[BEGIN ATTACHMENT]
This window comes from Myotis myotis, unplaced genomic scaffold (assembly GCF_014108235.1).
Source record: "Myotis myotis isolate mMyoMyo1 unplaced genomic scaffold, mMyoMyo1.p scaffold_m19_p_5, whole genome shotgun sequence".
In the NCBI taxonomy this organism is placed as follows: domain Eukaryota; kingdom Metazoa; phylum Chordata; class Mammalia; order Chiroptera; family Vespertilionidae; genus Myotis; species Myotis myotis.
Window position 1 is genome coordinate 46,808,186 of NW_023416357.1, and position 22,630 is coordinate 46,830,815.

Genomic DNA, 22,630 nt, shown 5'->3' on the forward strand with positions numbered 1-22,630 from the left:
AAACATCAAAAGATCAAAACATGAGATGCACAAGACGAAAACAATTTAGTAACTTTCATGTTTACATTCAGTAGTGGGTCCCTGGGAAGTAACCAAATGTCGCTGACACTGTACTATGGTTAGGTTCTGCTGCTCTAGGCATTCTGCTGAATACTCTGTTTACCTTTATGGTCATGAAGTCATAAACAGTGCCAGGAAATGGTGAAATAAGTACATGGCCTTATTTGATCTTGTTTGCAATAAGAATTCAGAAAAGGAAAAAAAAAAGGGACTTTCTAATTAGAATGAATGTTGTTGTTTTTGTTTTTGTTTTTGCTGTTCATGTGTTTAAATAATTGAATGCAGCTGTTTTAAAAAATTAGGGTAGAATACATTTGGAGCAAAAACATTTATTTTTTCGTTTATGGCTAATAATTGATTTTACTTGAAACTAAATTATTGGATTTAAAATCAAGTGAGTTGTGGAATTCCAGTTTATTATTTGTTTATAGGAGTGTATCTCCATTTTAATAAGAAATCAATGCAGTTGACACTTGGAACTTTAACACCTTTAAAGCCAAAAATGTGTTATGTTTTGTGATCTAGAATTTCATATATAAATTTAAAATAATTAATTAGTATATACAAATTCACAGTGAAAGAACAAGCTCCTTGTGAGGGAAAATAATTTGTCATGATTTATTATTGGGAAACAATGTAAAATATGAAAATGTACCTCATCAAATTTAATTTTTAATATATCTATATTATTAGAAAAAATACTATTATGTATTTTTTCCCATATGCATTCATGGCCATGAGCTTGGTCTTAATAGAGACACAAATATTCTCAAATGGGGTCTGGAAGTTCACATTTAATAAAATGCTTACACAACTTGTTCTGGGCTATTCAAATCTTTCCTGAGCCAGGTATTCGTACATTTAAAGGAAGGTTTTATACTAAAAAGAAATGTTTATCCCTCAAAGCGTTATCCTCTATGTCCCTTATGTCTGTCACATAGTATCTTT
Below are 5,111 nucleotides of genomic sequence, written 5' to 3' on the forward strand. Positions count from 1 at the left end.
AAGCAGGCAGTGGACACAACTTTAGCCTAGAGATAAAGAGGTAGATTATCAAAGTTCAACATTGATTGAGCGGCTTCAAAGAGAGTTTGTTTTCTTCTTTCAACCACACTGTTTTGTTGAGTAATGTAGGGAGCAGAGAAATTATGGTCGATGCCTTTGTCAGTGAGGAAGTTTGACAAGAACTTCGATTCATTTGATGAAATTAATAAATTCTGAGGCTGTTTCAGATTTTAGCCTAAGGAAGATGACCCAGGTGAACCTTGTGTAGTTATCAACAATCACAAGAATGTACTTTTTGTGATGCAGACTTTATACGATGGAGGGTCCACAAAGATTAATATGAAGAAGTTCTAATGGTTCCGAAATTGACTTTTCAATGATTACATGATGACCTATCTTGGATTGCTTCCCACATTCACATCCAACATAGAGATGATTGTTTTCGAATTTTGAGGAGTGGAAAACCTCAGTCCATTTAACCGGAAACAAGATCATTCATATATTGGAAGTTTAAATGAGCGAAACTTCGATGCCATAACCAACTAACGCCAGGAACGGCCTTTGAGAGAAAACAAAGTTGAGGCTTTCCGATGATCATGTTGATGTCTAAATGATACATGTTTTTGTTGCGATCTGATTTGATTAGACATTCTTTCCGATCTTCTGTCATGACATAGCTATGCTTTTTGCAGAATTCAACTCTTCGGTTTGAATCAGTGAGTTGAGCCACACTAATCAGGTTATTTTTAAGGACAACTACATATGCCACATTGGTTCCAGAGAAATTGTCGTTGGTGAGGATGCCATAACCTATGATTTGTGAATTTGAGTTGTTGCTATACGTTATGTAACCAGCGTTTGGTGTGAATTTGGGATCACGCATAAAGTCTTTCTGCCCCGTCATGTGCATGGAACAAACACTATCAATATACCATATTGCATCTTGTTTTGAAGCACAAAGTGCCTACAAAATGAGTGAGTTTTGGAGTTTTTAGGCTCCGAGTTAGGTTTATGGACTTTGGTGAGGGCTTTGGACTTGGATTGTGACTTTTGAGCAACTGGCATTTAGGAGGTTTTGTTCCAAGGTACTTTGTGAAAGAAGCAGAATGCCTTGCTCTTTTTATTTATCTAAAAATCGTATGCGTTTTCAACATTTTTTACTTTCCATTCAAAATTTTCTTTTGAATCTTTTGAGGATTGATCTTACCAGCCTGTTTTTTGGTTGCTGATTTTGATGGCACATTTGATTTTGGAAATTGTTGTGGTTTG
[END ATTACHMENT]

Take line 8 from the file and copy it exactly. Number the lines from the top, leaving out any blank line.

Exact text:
AAGCAGGCAGTGGACACAACTTTAGCCTAGAGATAAAGAGGTAGATTATCAAAGTTCAACATTGATTGAGCGGCTTCAAAGAGAGTTTGTTTTCTTCTTTCAACCACACTGTTTTGTTGAGTAATGTAGGGAGCAGAGAAATTATGGTCGATGCCTTTGTCAGTGAGGAAGTTTGACAAGAACTTCGATTCATTTGATGAAATTAATAAATTCTGAGGCTGTTTCAGATTTTAGCCTAAGGAAGATGACCCAGGTGAACCTTGTGTAGTTATCAACAATCACAAGAATGTACTTTTTGTGATGCAGACTTTATACGATGGAGGGTCCACAAAGATTAATATGAAGAAGTTCTAATGGTTCCGAAATTGACTTTTCAATGATTACATGATGACCTATCTTGGATTGCTTCCCACATTCACATCCAACATAGAGATGATTGTTTTCGAATTTTGAGGAGTGGAAAACCTCAGTCCATTTAACCGGAAACAAGATCATTCATATATTGGAAGTTTAAATGAGCGAAACTTCGATGCCATAACCAACTAACGCCAGGAACGGCCTTTGAGAGAAAACAAAGTTGAGGCTTTCCGATGATCATGTTGATGTCTAAATGATACATGTTTTTGTTGCGATCTGATTTGATTAGACATTCTTTCCGATCTTCTGTCATGACATAGCTATGCTTTTTGCAGAATTCAACTCTTCGGTTTGAATCAGTGAGTTGAGCCACACTAATCAGGTTATTTTTAAGGACAACTACATATGCCACATTGGTTCCAGAGAAATTGTCGTTGGTGAGGATGCCATAACCTATGATTTGTGAATTTGAGTTGTTGCTATACGTTATGTAACCAGCGTTTGGTGTGAATTTGGGATCACGCATAAAGTCTTTCTGCCCCGTCATGTGCATGGAACAAACACTATCAATATACCATATTGCATCTTGTTTTGAAGCACAAAGTGCCTACAAAATGAGTGAGTTTTGGAGTTTTTAGGCTCCGAGTTAGGTTTATGGACTTTGGTGAGGGCTTTGGACTTGGATTGTGACTTTTGAGCAACTGGCATTTAGGAGGTTTTGTTCCAAGGTACTTTGTGAAAGAAGCAGAATGCCTTGCTCTTTTTATTTATCTAAAAATCGTATGCGTTTTCAACATTTTTTACTTTCCATTCAAAATTTTCTTTTGAATCTTTTGAGGATTGATCTTACCAGCCTGTTTTTTGGTTGCTGATTTTGATGGCACATTTGATTTTGGAAATTGTTGTGGTTTG